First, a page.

Joint position on smart meters

(15 December 2010) The social partners in the European electricity industry (EURELECTRIC for the employers, EPSU/EMCEF for the trade unions) have discussed on several occasions the implications of the roll‐out of smart meters in the social dialogue committee. Directive 2009/72/EC of the European Parliament and of the Council, concerning the liberalization of the European electricity market, contains a proposal to roll‐out smart meters to 80% of homes in 2020(1). The Directive further refers to the possibility of a cost‐benefit analysis by the Member States. Whereas both employers and trade unions have already stated their own views on smart meters(2), as Social Partners we jointly recognize that smart meters are an enabling factor in: - raising our customers' awareness over their energy consumption, - developing new products and services in the retail market, and - promoting a broader technological development of the network infrastructure (so‐called smart grids). We therefore would like to stress the following points: - The Directive foresees cost‐ benefit analysis to determine to the added value of the introduction of smart meters. We underline that it is important for Member States to undertake such analysis and include all stakeholders in the preparation for as well as the subsequent evaluation of the results; - There is concern that the introduction of smart meters will have consequences for employment. These consequences could be negative with certain occupations and jobs disappearing. They could also be positive as the roll‐out and new services will create work and require new skills and qualifications. We underline that these consequences should be included when cost‐benefit analyses are undertaken. The results should be discussed also with the social partners; - The roll‐out of smart meters requires careful planning, implementation and monitoring. It is important for the companies responsible to ensure that both direct employees and workers from third‐parties have the adequate training and skills. This will minimize the risk of accidents and assure the safety of both workers and customers. - Third parties should be appropriately vetted for competence and compliance including health and safety standards to ensure that the previous principle is not compromised. We will bring this joint position to the attention of our members and the relevant European institutions. For EPSU: Jan RUDEN Vice President Standing Committee Utilities For EURELECTRIC: Emanuela PREITI Chair of Sectoral Social Dialogue Committee for Electricity For EMCEF: Bernd FRIEG Vice Chair of Sectoral Social Dialogue Committee for Electricity 1 Directive 2009/72/EC of the European Parliament and of the Council, Annex 1, 2: “Where roll‐out of smart meters is assessed positively, at least 80 % of consumers shall be equipped with intelligent metering systems by 2020.” 2 Please find below the link to each respective position on smart meters: >[EPSU->art6072] >[EURELECTRIC->www.eurelectric.org/publicdoc.asp?ID=62812] 14/12/2010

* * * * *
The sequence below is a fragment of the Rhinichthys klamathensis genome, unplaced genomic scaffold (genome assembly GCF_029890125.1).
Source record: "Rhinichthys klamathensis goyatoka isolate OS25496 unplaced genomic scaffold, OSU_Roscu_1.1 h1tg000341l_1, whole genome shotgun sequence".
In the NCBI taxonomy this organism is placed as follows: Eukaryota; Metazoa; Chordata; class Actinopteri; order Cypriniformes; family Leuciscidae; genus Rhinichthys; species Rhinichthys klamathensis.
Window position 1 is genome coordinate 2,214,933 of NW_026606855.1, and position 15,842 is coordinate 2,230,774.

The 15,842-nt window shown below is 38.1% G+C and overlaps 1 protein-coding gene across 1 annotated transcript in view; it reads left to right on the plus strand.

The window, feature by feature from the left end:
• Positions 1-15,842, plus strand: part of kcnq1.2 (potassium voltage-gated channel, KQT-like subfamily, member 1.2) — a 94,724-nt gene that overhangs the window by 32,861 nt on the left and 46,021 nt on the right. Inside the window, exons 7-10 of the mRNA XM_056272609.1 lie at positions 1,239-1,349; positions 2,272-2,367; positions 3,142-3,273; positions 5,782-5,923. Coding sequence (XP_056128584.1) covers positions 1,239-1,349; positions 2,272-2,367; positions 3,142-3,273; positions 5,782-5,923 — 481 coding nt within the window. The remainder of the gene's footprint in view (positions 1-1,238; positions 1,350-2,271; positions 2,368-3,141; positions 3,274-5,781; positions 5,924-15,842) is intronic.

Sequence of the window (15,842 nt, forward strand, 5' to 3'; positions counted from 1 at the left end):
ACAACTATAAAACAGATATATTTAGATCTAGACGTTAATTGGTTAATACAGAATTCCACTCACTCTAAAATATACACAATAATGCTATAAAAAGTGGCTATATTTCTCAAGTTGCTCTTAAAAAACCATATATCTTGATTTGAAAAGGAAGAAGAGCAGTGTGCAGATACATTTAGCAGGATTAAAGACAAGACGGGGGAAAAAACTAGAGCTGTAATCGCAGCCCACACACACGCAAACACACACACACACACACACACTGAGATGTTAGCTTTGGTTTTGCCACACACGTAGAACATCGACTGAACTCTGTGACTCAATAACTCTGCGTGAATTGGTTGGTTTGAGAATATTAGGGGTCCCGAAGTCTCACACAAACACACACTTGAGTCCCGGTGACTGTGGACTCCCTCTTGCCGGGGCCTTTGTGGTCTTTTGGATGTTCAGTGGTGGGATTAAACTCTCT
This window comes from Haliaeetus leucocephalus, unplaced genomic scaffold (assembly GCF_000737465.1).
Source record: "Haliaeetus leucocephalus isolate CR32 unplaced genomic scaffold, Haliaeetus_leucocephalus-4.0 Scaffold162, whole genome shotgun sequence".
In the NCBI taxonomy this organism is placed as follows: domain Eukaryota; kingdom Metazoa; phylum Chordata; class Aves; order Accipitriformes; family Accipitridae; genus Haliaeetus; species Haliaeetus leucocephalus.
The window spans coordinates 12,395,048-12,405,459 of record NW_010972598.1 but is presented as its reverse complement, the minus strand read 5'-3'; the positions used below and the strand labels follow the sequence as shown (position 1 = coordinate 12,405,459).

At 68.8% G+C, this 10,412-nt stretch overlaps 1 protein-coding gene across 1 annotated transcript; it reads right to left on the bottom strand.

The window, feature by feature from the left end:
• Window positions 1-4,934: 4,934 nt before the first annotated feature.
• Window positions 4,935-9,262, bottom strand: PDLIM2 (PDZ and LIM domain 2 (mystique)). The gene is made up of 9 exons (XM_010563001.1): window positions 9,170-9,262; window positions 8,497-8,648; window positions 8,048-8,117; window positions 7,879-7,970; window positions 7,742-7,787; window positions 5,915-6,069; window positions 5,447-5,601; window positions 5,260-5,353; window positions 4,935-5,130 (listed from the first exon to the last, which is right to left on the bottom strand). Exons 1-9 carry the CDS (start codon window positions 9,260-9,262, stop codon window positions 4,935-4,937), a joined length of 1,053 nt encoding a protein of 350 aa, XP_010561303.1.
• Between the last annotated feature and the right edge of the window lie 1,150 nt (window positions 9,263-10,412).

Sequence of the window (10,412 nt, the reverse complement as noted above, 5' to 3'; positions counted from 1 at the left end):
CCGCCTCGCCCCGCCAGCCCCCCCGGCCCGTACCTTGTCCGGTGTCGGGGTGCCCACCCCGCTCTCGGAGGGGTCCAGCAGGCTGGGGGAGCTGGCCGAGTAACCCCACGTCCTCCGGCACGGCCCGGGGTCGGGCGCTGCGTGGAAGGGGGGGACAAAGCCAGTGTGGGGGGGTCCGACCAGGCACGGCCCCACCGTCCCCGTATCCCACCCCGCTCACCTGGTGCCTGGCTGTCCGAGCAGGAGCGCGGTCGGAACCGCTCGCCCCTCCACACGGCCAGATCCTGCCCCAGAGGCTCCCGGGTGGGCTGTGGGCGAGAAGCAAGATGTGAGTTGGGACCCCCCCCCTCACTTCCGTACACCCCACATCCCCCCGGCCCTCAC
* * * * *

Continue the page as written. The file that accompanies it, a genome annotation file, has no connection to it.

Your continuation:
- Answer of the Commission to the joint contribution
- Social Partners joint letter to DG Energy on Communication on Smart Grids: From Innovation to Deployment
- [Background and guidance on use of the joint social partner statement on smart meters->art7211] (for our members only)